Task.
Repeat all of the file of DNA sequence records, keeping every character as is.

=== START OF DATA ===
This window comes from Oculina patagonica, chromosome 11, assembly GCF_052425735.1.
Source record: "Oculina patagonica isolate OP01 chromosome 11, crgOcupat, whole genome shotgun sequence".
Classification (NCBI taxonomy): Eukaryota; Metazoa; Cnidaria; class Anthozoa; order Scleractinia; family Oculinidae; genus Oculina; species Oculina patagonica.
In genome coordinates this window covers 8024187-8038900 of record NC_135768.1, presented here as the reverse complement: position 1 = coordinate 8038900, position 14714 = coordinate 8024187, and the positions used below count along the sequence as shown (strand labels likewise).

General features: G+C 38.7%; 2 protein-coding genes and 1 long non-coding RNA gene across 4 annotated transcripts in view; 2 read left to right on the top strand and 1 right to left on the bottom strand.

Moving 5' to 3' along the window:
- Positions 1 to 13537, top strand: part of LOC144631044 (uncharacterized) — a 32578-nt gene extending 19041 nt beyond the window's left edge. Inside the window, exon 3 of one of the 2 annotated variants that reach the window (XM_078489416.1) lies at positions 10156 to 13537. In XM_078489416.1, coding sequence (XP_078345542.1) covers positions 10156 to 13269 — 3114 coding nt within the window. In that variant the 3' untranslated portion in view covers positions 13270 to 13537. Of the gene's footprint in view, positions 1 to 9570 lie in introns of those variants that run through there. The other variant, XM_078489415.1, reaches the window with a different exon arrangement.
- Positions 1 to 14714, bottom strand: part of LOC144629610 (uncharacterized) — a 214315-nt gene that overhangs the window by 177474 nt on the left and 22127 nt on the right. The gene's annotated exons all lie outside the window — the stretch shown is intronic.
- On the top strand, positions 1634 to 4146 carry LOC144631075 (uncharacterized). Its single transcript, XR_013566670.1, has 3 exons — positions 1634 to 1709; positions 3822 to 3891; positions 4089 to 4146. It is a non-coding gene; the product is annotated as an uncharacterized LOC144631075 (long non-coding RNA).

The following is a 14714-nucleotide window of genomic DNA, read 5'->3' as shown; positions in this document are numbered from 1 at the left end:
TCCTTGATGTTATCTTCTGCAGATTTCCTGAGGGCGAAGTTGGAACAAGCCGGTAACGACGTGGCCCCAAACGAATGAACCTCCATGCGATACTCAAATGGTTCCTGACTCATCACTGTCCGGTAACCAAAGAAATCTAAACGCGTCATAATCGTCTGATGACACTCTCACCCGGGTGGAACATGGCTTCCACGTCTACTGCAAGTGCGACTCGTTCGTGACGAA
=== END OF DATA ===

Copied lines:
This window comes from Oculina patagonica, chromosome 11, assembly GCF_052425735.1.
Source record: "Oculina patagonica isolate OP01 chromosome 11, crgOcupat, whole genome shotgun sequence".
Classification (NCBI taxonomy): Eukaryota; Metazoa; Cnidaria; class Anthozoa; order Scleractinia; family Oculinidae; genus Oculina; species Oculina patagonica.
In genome coordinates this window covers 8024187-8038900 of record NC_135768.1, presented here as the reverse complement: position 1 = coordinate 8038900, position 14714 = coordinate 8024187, and the positions used below count along the sequence as shown (strand labels likewise).

General features: G+C 38.7%; 2 protein-coding genes and 1 long non-coding RNA gene across 4 annotated transcripts in view; 2 read left to right on the top strand and 1 right to left on the bottom strand.

Moving 5' to 3' along the window:
- Positions 1 to 13537, top strand: part of LOC144631044 (uncharacterized) — a 32578-nt gene extending 19041 nt beyond the window's left edge. Inside the window, exon 3 of one of the 2 annotated variants that reach the window (XM_078489416.1) lies at positions 10156 to 13537. In XM_078489416.1, coding sequence (XP_078345542.1) covers positions 10156 to 13269 — 3114 coding nt within the window. In that variant the 3' untranslated portion in view covers positions 13270 to 13537. Of the gene's footprint in view, positions 1 to 9570 lie in introns of those variants that run through there. The other variant, XM_078489415.1, reaches the window with a different exon arrangement.
- Positions 1 to 14714, bottom strand: part of LOC144629610 (uncharacterized) — a 214315-nt gene that overhangs the window by 177474 nt on the left and 22127 nt on the right. The gene's annotated exons all lie outside the window — the stretch shown is intronic.
- On the top strand, positions 1634 to 4146 carry LOC144631075 (uncharacterized). Its single transcript, XR_013566670.1, has 3 exons — positions 1634 to 1709; positions 3822 to 3891; positions 4089 to 4146. It is a non-coding gene; the product is annotated as an uncharacterized LOC144631075 (long non-coding RNA).

The following is a 14714-nucleotide window of genomic DNA, read 5'->3' as shown; positions in this document are numbered from 1 at the left end:
TCCTTGATGTTATCTTCTGCAGATTTCCTGAGGGCGAAGTTGGAACAAGCCGGTAACGACGTGGCCCCAAACGAATGAACCTCCATGCGATACTCAAATGGTTCCTGACTCATCACTGTCCGGTAACCAAAGAAATCTAAACGCGTCATAATCGTCTGATGACACTCTCACCCGGGTGGAACATGGCTTCCACGTCTACTGCAAGTGCGACTCGTTCGTGACGAA